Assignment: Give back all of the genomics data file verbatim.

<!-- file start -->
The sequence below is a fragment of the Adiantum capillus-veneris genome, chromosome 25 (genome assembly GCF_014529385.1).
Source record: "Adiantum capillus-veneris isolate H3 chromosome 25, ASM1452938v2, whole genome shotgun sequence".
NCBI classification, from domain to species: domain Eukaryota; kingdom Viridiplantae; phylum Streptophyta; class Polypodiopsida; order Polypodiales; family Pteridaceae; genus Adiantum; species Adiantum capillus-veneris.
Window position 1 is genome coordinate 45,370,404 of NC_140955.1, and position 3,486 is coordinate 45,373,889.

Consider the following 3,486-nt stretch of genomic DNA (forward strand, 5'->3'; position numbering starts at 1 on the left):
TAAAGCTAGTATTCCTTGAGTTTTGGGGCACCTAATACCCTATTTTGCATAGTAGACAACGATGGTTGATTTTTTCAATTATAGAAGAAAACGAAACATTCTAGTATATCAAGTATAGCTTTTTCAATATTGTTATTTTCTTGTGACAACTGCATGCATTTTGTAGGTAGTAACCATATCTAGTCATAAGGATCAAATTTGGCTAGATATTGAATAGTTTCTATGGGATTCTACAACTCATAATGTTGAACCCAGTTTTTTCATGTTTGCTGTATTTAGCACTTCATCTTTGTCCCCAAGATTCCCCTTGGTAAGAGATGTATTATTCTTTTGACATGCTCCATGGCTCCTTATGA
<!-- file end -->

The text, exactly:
The sequence below is a fragment of the Adiantum capillus-veneris genome, chromosome 25 (genome assembly GCF_014529385.1).
Source record: "Adiantum capillus-veneris isolate H3 chromosome 25, ASM1452938v2, whole genome shotgun sequence".
NCBI classification, from domain to species: domain Eukaryota; kingdom Viridiplantae; phylum Streptophyta; class Polypodiopsida; order Polypodiales; family Pteridaceae; genus Adiantum; species Adiantum capillus-veneris.
Window position 1 is genome coordinate 45,370,404 of NC_140955.1, and position 3,486 is coordinate 45,373,889.

Consider the following 3,486-nt stretch of genomic DNA (forward strand, 5'->3'; position numbering starts at 1 on the left):
TAAAGCTAGTATTCCTTGAGTTTTGGGGCACCTAATACCCTATTTTGCATAGTAGACAACGATGGTTGATTTTTTCAATTATAGAAGAAAACGAAACATTCTAGTATATCAAGTATAGCTTTTTCAATATTGTTATTTTCTTGTGACAACTGCATGCATTTTGTAGGTAGTAACCATATCTAGTCATAAGGATCAAATTTGGCTAGATATTGAATAGTTTCTATGGGATTCTACAACTCATAATGTTGAACCCAGTTTTTTCATGTTTGCTGTATTTAGCACTTCATCTTTGTCCCCAAGATTCCCCTTGGTAAGAGATGTATTATTCTTTTGACATGCTCCATGGCTCCTTATGA